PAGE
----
- Historic Sites
Consequences Of The Skirmish At Lewis Farm, March 29, 1865
A shot fired in the last days of the Civil War has kept its power to wound
July/August 1998 | Volume 49, Issue 4
Horace Greeley’s famous call to go West could deafen a man’s ears to other admonitions. Curtis Johnson, the historian of Cortland County, writes that as early as the 185Os parents in that region could no longer depend on their children to settle nearby and care for them in their old age. Elisha Oswald Crosby, whom my grandfather must have known about arid envied, had gambled on migration and won. He had gone to California for the gold, become a member of that state’s first constitutional convention, and, during the war, served as an American diplomat in Central America.
The allure of the frontier was universal, whether answered or not. Walt Whitman felt it: “For these States tend inland and toward the Western sea and I will also.” He didn’t, except to visit and in his poems. Mark Twain did, all the way to California and even Hawaii, and though he returned East, he finished his most famous book with Huck Finn declaring his intention to “light out for the Territory ahead of the rest.”
But my model for my grandfather cannot be Huck Finn, who escaped family early in life. It must be Edith Wharton’s protagonist Ethan Frome, of Starkfield, a Massachusetts backwater, who “wanted to be an engineer, and to live in towns, where there were lectures and big libraries, and ‘fellows doing things,’” who pored over advertisements about “Trips to the West: Reduced Rates” and, caught in a difficult marriage, like Charles, dreamed of a fresh new love.
Ethan hewed to responsibility, staying on a barren farm to care for sickly and dependent parents and a wife (preparatory to his tragedy). Charles may—or may not—have stepped off Ethan’s straight and narrow path as a young man and walked out on his mother and sisters. He certainly stepped off as a middle-aged man. It was then that Charles, a pathetically tardy Huck, deserted his wife and son (preparatory to the fiasco of his Western excursion and his return).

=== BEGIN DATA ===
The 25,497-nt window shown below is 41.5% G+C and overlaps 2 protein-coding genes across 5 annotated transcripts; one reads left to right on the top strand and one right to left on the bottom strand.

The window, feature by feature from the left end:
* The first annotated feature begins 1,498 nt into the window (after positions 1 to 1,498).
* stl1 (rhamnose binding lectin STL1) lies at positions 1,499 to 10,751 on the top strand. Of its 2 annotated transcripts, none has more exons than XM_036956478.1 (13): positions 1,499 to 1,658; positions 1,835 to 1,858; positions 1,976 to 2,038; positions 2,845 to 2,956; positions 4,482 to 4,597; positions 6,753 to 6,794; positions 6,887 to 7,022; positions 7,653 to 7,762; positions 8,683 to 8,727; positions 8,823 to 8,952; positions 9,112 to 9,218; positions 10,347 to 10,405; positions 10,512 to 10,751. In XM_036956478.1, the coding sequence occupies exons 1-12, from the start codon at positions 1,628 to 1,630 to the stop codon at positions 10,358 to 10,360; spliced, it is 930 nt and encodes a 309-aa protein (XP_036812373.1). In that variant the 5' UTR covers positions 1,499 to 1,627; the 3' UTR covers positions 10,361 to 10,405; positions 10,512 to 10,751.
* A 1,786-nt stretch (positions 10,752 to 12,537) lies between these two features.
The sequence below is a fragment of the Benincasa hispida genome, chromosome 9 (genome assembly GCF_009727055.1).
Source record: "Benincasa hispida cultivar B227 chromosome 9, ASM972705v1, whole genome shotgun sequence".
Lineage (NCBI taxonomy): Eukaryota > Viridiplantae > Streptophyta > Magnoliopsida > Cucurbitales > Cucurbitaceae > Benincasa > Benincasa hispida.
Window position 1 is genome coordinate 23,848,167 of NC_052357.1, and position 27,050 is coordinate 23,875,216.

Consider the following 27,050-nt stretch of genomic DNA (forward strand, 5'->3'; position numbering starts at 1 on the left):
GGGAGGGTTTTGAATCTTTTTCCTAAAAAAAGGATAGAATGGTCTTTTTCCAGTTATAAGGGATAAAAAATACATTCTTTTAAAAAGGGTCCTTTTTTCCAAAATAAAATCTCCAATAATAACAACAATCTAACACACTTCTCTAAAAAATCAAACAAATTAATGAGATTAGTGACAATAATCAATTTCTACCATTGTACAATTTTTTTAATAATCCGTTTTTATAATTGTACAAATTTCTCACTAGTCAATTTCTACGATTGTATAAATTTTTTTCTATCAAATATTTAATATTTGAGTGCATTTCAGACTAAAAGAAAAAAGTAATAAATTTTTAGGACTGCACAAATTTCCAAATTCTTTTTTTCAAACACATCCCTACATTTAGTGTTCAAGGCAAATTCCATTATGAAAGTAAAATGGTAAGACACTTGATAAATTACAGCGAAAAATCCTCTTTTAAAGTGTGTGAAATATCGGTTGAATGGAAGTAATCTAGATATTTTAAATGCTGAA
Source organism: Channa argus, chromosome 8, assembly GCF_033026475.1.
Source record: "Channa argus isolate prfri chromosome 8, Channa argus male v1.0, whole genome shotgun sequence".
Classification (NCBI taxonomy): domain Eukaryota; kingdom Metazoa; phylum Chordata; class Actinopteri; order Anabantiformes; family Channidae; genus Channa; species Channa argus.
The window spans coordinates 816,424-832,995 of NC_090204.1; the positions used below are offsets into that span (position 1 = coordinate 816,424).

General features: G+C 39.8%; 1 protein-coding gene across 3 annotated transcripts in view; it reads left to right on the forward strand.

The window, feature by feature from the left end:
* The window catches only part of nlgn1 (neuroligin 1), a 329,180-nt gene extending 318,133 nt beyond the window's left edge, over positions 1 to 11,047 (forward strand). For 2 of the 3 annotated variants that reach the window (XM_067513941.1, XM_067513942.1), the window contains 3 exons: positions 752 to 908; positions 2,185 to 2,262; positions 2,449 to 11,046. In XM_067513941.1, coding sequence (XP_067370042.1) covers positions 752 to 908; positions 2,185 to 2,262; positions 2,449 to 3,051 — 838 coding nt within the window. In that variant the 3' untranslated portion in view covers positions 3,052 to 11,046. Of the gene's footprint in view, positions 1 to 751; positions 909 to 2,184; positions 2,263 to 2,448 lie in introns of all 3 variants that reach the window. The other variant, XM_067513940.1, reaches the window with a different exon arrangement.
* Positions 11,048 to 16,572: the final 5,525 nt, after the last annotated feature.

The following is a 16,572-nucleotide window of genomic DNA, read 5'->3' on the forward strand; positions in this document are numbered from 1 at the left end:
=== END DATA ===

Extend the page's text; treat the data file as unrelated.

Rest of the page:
It is my belief that the minié ball that struck my greatgrandfather did not lose all its potency in that concussion but changed strangely, utterly, magically (but there was no magician, only the momentum of war) into a sly and heretical faith in the usefulness of obliquity, evasion, and, if all else failed, failure itself. As such it plunged on for two generations more, disabling my grandfather’s moral function and, in a last dissipation of momentum, mutilating my father’s very sense of self.
I visited the region of the Petersburg siege twenty or so years ago. It was about the same time of year as the Lewis Farm action, maybe a little earlier. The day was damp and cold, the flat ground stippled with snow. If I had turned off the highway, I would have been up to the hubcaps in mud. I drove up and down, back and forth, and finally asked an old man, probably the greatgrandson of slaves, for directions to Quaker Road. He smiled and told me I was on it. I didn’t find anything called Lewis Farm, which is not surprising: Buildings had fallen and risen and been renamed, forests and fields had exchanged places, in the century since the war.
I drove to City Point to look for Elisha’s grave. I doubt that Charles ever tried to find it. My father tried in 1918; failed. I found it. The stone read:
I had, I suppose, hoped for more.